For many people, the holiday season means tradition. Where you sit at the dinner table, the meals you’ll have, the topics of conversation you’re prepared for (and prepared to avoid) — the same things happens every year. Some find it comforting, and some find it annoying, and others still find comfort in finding it annoying. What if, one year, your most beloved traditions were taken away? How do you start a new tradition?
I struggled with that very dilemma on the night before Thanksgiving last year. For years, I had watched David Letterman play “guess the pie” with his mom in Indiana via satellite. Though in recent years, Dave’s mom may have been too frail to appear as regularly as she had in the past, references and reruns featuring her mysterious, legendary pies marked the Thanksgiving holiday for me. Last year was the first Thanksgiving without a Letterman-hosted late night talk show since the early ’80s, and definitely in my consciously choosing what to watch on TV lifetime, and only then did I realize how beloved Dave’s mom is to me. You don’t know what you got ’til it’s gone.
Remembering “guess the pie” reminded me of other regular The Late Show With Dave Letterman holiday segments I’ll never see again. Every year, commercial bumpers starred men and women in the armed services wishing their families a happy holidays. Of course, Late Show title cards would feature snowy scenes of New York City. Dave often interviewed someone familiar with the latest Christmas toy trends, and the show-and-tell segment usually ended with Dave awkwardly driving a Power Wheels car into the band, or something. Though I didn’t watch Letterman every night, I always managed to catch those bits, and though I knew they were annual staples, they always delightfully surprised me. It was like my internal clock was in sync with their timing.
The absolute best and most beloved holiday segment on Letterman was Jay Thomas’ Lone Ranger story, and their football throw competition to topple the Late Show Christmas tree meatball. Over a dozen times, Jay Thomas (best known for playing Carla’s husband on Cheers, but also a great radio host) visited Dave around the holidays to tell what Letterman called “the best talk show story of all time.” I won’t ruin it for you here, but you must know it features Clayton Moore as the Lone Ranger. Thanks to YouTube, the tale will never be retired, but it lacks the spontaneity of Dave and Jay’s banter. Now, it’s a little dated, but still definitely timeless.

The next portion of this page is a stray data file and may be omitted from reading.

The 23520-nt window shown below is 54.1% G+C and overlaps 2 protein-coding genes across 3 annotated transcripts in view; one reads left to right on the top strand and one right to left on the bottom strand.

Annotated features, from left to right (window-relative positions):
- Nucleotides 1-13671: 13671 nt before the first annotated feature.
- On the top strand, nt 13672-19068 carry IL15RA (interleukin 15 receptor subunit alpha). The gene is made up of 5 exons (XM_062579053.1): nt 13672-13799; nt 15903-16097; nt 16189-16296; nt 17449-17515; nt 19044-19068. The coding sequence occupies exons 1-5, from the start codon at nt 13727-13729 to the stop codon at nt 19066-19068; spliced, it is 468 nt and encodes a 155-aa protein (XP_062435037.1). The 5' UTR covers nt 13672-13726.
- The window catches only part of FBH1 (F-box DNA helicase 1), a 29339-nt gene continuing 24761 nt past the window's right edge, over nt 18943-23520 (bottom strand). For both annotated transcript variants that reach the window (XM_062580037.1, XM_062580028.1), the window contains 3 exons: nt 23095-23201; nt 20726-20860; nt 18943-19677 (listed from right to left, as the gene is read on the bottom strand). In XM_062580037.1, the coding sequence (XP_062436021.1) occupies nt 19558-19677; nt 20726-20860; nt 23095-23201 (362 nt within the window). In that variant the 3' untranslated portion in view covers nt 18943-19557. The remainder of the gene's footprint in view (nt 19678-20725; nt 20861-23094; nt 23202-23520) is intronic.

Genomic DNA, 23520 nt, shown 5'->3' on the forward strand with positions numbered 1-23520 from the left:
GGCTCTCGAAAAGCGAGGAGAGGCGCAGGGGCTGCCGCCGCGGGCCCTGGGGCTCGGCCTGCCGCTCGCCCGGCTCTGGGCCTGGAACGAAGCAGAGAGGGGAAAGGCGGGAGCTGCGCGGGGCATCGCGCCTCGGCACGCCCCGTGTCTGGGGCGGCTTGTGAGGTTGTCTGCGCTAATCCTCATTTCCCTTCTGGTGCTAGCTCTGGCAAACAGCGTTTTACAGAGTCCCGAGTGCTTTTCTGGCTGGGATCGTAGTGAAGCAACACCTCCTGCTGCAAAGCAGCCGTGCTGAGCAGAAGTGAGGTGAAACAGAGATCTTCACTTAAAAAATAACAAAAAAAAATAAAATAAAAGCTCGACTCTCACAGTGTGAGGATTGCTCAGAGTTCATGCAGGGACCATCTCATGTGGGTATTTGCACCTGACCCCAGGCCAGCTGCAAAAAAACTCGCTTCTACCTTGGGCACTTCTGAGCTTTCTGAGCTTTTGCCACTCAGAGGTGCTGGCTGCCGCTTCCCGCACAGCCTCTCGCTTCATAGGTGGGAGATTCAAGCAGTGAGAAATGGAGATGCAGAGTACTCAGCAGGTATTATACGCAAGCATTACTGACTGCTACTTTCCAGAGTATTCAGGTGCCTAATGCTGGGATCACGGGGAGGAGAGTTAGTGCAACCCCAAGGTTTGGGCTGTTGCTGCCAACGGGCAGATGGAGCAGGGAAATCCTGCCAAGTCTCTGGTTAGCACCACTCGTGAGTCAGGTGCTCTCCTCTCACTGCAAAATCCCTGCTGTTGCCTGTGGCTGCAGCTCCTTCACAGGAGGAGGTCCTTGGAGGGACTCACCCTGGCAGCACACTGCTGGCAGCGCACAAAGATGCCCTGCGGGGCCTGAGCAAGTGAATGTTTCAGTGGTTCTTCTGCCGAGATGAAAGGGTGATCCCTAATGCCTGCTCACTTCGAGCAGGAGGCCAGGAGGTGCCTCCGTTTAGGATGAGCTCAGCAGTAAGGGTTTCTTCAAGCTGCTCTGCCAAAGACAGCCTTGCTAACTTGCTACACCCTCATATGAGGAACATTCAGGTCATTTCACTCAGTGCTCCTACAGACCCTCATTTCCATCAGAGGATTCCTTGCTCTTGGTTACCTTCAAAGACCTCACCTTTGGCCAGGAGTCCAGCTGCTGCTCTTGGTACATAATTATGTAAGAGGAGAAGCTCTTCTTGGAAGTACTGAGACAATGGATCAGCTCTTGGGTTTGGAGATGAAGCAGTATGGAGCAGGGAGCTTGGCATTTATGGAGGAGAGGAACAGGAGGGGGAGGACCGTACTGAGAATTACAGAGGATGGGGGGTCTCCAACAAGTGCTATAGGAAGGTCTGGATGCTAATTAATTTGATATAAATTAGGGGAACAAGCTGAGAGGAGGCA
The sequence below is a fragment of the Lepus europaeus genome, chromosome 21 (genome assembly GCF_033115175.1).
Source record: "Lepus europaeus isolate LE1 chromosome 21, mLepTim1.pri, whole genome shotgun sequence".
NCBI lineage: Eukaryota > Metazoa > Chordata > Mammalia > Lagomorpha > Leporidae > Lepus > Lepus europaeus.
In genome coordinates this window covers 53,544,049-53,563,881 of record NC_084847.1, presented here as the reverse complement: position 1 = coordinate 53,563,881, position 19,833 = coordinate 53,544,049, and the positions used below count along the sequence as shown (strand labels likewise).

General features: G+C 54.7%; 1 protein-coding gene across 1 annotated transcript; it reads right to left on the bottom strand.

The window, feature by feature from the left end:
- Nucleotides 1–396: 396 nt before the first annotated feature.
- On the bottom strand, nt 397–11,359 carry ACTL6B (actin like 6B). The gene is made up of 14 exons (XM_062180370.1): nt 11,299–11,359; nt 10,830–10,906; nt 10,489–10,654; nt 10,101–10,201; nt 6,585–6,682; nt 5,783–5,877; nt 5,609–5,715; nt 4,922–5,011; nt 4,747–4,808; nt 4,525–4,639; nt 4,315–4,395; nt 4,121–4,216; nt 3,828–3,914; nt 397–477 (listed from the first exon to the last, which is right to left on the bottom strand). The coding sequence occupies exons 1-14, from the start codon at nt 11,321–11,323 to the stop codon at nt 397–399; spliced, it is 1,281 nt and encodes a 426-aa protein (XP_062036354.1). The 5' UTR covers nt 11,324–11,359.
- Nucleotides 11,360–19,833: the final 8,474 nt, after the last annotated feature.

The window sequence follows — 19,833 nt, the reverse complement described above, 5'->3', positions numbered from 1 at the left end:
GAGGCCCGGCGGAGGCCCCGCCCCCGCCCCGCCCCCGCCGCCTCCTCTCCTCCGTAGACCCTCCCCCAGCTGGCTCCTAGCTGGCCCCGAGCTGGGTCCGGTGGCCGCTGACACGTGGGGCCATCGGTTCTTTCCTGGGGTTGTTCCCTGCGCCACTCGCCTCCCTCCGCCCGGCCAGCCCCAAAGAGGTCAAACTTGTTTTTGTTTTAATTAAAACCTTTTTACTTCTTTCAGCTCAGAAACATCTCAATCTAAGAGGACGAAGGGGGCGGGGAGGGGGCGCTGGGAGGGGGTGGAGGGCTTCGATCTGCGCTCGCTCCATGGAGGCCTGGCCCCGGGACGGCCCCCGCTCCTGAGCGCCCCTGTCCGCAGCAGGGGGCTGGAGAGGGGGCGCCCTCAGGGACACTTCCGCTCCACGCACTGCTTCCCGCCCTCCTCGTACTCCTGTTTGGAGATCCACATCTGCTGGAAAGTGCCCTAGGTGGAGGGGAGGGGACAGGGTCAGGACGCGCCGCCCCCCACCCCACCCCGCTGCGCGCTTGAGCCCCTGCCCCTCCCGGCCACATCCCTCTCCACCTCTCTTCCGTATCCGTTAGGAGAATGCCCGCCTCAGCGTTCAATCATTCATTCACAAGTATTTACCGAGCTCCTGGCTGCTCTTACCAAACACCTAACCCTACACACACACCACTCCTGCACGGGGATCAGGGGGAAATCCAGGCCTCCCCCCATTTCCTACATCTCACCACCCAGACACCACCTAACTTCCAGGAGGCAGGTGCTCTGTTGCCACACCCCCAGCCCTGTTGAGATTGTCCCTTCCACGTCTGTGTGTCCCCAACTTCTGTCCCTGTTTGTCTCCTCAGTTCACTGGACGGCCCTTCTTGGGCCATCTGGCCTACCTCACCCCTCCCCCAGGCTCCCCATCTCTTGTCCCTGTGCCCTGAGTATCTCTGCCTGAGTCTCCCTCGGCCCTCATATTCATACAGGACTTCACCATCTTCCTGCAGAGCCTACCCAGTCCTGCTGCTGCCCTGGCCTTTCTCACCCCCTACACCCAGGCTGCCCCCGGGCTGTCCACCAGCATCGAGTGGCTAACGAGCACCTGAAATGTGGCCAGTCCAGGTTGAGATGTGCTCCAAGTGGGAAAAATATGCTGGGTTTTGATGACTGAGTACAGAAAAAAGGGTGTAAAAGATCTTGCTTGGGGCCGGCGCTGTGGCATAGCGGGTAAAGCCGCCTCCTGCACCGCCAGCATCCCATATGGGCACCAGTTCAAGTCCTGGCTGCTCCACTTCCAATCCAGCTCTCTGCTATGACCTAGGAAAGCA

These television moments were as poignant to me as A Charlie Brown Christmas and Frosty the Snowman are to others, and they’ll always hold a special place in my heart during the holiday season. Letterman’s strength was his blend of irreverence and class, bringing subversiveness to the format popularized by Johnny Carson so a new generation could find it both avant-garde and respectable. In that spirit, what can I do in the absence of The Late Show With Dave Letterman that would both honor its traditions and make it viable for a new audience?
December’s episode of my own local talk show, Phoenix Tonight, is my answer to this challenge. The 10th episode of Phoenix Tonight will be a Dean Martin/Comedy Central-style roast of Santa Claus. Boasting both irreverence and respect for old television tradition, I’ve managed to gather some of the best local comedians, writers, and performers to rake old Saint Nick over the coals — the very coals he’ll undoubtedly put in their stockings a few weeks later. It may not have the charm of Dave’s mom, standing stove-side, but the entrance fee is an unwrapped toy we’ll donate to the Phoenix Children’s Hospital. That way, even if you find a roast’s raucous humor annoying, the charity will help you find it a little comforting … if not just annoyingly so.
Phoenix Tonight Presents The Roast of Santa Claus
Saturday, Dec. 10, 10:30 p.m.
Space 55, 636 E. Pierce St., Phoenix
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